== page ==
Very soon after the enactment, it was held to be unnecessary to issue any process to the administrator, as he continued in-court until every controversy which the heir might raise by his-plea that the administrator has, or ought to have, assets, is settled. Alston v. Summer’s Heirs, 2 Hay., 404, (609).
In Trimble v. Jones, 3 Murph., 579, a plea by the heirs that the descended lands had all been sold to satisfy prior judgments,, was declared to be no defence, because the judgment is not rendered against the heirs personally, but against the lands, and such-plea is but a defence of the titles of the purchasers, acquired under such sale, which the creditor, by a second sale, may dispute, and this he cannot do, unless allowed to proceed. Delivering the opinion, Hall, J., says: “The heirs are at liberty to plead many pleas when the scire facias is served on them, which, if true, would prevent judgment passing against them. They might plead that the executor or administrator had not fully administered, but had assets; that the judgment against the executor or administrator was obtained by fraud, &c.” But it is not intimated that the judgment is inoperative as to them, and that they could interpose any objection, as if none had been rendered, to the demand in its original form. The judgment is considered when infected with no fraud, or the result of collusion, as estab-ing the debt, and to put it out of the way, must itself be impeached. It is the duty of the personal representative to protect the deceased against unfounded claims, and in the absence of evidence of fraud or collusion, it must be presumed he has done-*423so, in an adversary action, and hence, when not assailed by the heir in the manner allowed, subsists in full force, for subjecting all the estate of the debtor, real as well as personal, the one after the other, to the payment of his liabilities.
The very language of the process shows this limitation upon admissible defences, for it summons him, not to show cause why judgment should not be entered, but “why execution shall not issue for the amount of such judgment,” ascertaining and determining, when bona fide, the fact of the indebtedness. Theprac-tice, we believe, under the act, has been uniform and consistent with this interpretation of the law, during the sixty years of its operation, and we know of no adjudication to the contrary. In Carrier v. Hampton, 11 Ired., 307, RuffIN, C. J., referring to the question of assets raised by the heir, says: “That is a collateral issue, and the creditor stands by awaiting the result, for the sake of the right of the other parties as between themselves; for the law supposes the creditor is to be paid at all events, by the one side or the other, whichever has the estate of the debtor, that is theu chargeable; and to that end, if the issue be found against the executor, it gives the creditor execution de bonis tes-,tatoris, et si non, de bonis propriis.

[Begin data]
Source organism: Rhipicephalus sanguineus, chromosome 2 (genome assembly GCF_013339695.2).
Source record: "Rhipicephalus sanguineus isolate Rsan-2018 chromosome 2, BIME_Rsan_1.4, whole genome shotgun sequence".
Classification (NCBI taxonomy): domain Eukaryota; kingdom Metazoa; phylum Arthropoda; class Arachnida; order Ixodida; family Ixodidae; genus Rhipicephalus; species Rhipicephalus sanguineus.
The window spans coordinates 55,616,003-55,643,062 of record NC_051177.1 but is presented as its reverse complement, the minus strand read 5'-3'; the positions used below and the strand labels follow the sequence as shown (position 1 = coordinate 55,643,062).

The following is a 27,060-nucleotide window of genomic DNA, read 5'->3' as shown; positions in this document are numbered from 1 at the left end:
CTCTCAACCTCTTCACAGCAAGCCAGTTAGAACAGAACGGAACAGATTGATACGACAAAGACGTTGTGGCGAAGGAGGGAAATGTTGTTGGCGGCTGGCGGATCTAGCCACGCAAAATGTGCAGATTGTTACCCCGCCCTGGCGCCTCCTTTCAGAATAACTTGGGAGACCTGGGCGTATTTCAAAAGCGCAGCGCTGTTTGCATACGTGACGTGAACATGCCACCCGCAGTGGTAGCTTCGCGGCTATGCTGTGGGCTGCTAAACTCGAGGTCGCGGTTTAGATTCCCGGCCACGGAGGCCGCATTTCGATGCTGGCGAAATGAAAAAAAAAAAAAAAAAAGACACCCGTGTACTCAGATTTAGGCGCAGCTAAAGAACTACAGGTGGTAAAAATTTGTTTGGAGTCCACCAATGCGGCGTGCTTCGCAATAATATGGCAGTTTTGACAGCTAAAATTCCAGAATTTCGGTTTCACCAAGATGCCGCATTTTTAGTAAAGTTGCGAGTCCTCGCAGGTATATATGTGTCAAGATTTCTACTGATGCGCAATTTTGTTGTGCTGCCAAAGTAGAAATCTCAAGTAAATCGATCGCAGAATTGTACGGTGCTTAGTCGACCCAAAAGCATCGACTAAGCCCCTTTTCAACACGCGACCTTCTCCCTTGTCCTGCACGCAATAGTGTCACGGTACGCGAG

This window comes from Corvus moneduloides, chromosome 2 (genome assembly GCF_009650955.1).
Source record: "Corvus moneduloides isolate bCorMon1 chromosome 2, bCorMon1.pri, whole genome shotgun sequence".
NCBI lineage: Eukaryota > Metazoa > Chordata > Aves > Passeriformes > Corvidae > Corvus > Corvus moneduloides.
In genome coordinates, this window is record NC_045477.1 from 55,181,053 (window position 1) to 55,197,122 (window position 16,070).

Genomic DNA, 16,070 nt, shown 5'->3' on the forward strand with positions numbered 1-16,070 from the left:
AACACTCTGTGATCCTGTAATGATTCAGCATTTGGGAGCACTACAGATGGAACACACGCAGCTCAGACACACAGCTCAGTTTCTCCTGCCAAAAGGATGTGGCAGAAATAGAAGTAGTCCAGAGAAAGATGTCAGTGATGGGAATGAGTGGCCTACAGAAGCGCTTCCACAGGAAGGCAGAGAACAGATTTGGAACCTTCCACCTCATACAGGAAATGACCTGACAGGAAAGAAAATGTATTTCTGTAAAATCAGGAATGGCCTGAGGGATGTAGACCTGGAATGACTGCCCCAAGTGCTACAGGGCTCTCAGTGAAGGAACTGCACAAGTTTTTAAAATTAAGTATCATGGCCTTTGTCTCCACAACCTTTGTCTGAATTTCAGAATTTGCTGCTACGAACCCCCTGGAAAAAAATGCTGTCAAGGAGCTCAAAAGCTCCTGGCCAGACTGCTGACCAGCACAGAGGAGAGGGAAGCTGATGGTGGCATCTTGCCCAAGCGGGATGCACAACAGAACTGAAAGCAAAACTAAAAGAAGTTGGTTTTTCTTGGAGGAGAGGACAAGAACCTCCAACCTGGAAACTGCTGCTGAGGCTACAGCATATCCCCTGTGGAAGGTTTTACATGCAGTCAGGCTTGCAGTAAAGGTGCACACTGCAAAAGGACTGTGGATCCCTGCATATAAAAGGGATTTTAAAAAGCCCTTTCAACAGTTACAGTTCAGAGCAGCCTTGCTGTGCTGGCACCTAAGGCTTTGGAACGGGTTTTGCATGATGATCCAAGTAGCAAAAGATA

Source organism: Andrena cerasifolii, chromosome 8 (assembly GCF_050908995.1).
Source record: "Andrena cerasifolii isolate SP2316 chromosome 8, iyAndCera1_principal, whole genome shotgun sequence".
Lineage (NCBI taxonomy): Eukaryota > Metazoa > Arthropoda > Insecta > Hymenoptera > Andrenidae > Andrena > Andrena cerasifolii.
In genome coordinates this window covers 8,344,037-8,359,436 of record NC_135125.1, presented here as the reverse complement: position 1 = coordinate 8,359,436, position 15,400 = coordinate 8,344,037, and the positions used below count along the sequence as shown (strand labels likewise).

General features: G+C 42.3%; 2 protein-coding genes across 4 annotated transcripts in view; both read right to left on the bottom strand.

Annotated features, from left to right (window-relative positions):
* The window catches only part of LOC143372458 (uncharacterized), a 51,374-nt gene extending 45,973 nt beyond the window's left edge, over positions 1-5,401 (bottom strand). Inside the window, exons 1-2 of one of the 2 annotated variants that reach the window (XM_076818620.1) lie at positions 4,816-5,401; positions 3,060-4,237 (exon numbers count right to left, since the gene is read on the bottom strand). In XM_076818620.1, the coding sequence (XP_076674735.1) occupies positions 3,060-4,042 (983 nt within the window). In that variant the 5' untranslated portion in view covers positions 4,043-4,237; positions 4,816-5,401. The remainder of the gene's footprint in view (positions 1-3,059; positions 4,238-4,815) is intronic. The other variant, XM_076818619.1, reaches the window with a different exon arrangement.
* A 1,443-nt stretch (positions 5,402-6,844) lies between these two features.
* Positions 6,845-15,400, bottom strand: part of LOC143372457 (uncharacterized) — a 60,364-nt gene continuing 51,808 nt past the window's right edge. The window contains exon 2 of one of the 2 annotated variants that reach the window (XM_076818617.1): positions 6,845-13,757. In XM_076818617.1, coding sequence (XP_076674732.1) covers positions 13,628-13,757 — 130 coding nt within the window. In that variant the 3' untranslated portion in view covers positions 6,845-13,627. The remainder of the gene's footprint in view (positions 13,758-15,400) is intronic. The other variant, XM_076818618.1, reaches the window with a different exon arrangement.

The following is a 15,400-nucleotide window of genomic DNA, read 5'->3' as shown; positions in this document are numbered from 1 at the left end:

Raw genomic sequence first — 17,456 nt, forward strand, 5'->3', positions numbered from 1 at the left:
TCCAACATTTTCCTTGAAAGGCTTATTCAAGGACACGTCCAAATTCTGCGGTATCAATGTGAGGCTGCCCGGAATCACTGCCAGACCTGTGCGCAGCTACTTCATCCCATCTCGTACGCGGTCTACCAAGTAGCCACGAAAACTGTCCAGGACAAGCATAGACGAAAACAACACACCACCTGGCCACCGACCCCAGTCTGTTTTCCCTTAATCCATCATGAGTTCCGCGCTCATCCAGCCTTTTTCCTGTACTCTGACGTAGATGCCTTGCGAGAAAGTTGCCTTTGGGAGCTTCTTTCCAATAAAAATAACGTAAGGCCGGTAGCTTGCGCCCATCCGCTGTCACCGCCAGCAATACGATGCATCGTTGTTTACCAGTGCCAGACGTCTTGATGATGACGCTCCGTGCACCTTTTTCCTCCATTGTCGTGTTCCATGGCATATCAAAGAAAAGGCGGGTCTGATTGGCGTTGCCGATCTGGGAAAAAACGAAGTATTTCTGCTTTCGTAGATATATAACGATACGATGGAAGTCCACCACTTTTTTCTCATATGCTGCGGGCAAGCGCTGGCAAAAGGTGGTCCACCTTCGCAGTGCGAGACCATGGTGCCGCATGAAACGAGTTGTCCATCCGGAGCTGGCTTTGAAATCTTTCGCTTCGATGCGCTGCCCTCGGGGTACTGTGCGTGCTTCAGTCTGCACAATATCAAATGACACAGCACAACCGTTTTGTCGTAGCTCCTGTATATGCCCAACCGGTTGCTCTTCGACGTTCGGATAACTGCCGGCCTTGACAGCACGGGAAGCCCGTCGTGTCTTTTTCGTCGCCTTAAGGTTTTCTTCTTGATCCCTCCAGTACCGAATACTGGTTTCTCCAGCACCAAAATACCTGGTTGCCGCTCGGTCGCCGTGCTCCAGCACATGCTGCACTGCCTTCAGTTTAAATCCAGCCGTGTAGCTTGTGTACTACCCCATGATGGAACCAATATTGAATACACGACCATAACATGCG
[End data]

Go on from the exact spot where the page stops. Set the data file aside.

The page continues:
The same principle that governed in the former, enters into and qualifies the existing statutory mode of proceeding against the land, and the same and no other defences are open to the terre-tenant in either. His relations to the adversary party, remain the same and unchanged. If he could not before, neither can he now, raise issues concluded by the judgment, unless the judgment itself be impeached.
In the present case, the defendants who have the inheritance, seek to disregard the judgments as nullities, and to set up a presumption under the old law, raised from the lapse of time, of full payment of the bonds, reduced to judgments a short time before the commencement, of this suit, and just after the expiration of ten years from their maturity, deducting the time of the suspension of the acts of limitation, whereof during six years, *424there was no administration on the debtor’s estate after his death, an.d no one to sue. In Moore v. Edwards, 92 N. C., 43, it is held, that in a creditors’ suit, one of them cannot go behind a judgment, recovered in another action by a different creditor against the administrator, and contest the validity of the original claim, because the cause of action was then barred by the statute of limitations and might have been defeated, had the defence been set up; though any creditor may resist another’s demand, when in consequence of a deficiency of assets to pay all, he is interested in having it excluded, and pleads the bar. Wordsworth v. Davis, 75 N. C., 159; Oates v. Lilly, 84 N. C., 643; Dobson v. Simonton, 93 N. C., 268.
if an interested creditor may not go behind the subsisting judgment, why shall the terre-tenant be allowed to do so, when there is no suggestion of fraud, collusion, or any unfairness practiced in procuring it?
So a judgment against an administrator, is evidence of the debt, both against him and the sureties on his bond, when put in suit against all. Armistead v. Harramond, 4 Hawks, 339, decided before the act of December 31st, 1844, and Strickland v. Murphy, 7 Jones, 242, decided since its passage. The Code, §1345. And why should it be otherwise, when the debtor’s own land is to be made liable ?
We distinguish this case from that of Bevers v. Parks, supra, in that the defence arose after judgment, and its validity was not called in question as a binding judicial determination, while here the- judgment itself is treated as a nullity. We cannot extend the former ruling to the facts of this case. There is error, and there must be a new trial. Let this be certified to the Court below.